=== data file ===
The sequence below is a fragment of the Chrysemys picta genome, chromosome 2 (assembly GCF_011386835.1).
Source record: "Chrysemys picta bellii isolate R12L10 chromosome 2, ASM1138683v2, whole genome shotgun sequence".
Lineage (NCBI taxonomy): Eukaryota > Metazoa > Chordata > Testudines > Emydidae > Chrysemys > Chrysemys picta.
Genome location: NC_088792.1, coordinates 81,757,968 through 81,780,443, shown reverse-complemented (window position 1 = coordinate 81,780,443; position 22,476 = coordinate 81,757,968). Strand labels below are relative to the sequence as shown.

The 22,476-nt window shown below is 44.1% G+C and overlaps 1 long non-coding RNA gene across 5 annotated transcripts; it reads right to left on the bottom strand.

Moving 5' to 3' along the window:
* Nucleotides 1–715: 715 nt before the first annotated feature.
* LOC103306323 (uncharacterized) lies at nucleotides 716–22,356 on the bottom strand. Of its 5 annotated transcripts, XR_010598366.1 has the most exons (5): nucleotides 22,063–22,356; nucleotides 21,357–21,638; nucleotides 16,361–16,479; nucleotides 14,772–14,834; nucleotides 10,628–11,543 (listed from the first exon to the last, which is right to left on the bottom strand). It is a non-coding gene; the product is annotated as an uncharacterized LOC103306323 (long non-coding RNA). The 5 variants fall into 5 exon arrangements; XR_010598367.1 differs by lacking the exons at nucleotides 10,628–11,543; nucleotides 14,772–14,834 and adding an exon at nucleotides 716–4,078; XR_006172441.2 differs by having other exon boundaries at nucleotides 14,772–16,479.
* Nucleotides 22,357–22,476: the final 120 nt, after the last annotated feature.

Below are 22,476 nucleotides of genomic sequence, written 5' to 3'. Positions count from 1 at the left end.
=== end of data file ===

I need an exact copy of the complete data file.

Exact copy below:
The sequence below is a fragment of the Chrysemys picta genome, chromosome 2 (assembly GCF_011386835.1).
Source record: "Chrysemys picta bellii isolate R12L10 chromosome 2, ASM1138683v2, whole genome shotgun sequence".
Lineage (NCBI taxonomy): Eukaryota > Metazoa > Chordata > Testudines > Emydidae > Chrysemys > Chrysemys picta.
Genome location: NC_088792.1, coordinates 81,757,968 through 81,780,443, shown reverse-complemented (window position 1 = coordinate 81,780,443; position 22,476 = coordinate 81,757,968). Strand labels below are relative to the sequence as shown.

The 22,476-nt window shown below is 44.1% G+C and overlaps 1 long non-coding RNA gene across 5 annotated transcripts; it reads right to left on the bottom strand.

Moving 5' to 3' along the window:
* Nucleotides 1–715: 715 nt before the first annotated feature.
* LOC103306323 (uncharacterized) lies at nucleotides 716–22,356 on the bottom strand. Of its 5 annotated transcripts, XR_010598366.1 has the most exons (5): nucleotides 22,063–22,356; nucleotides 21,357–21,638; nucleotides 16,361–16,479; nucleotides 14,772–14,834; nucleotides 10,628–11,543 (listed from the first exon to the last, which is right to left on the bottom strand). It is a non-coding gene; the product is annotated as an uncharacterized LOC103306323 (long non-coding RNA). The 5 variants fall into 5 exon arrangements; XR_010598367.1 differs by lacking the exons at nucleotides 10,628–11,543; nucleotides 14,772–14,834 and adding an exon at nucleotides 716–4,078; XR_006172441.2 differs by having other exon boundaries at nucleotides 14,772–16,479.
* Nucleotides 22,357–22,476: the final 120 nt, after the last annotated feature.

Below are 22,476 nucleotides of genomic sequence, written 5' to 3'. Positions count from 1 at the left end.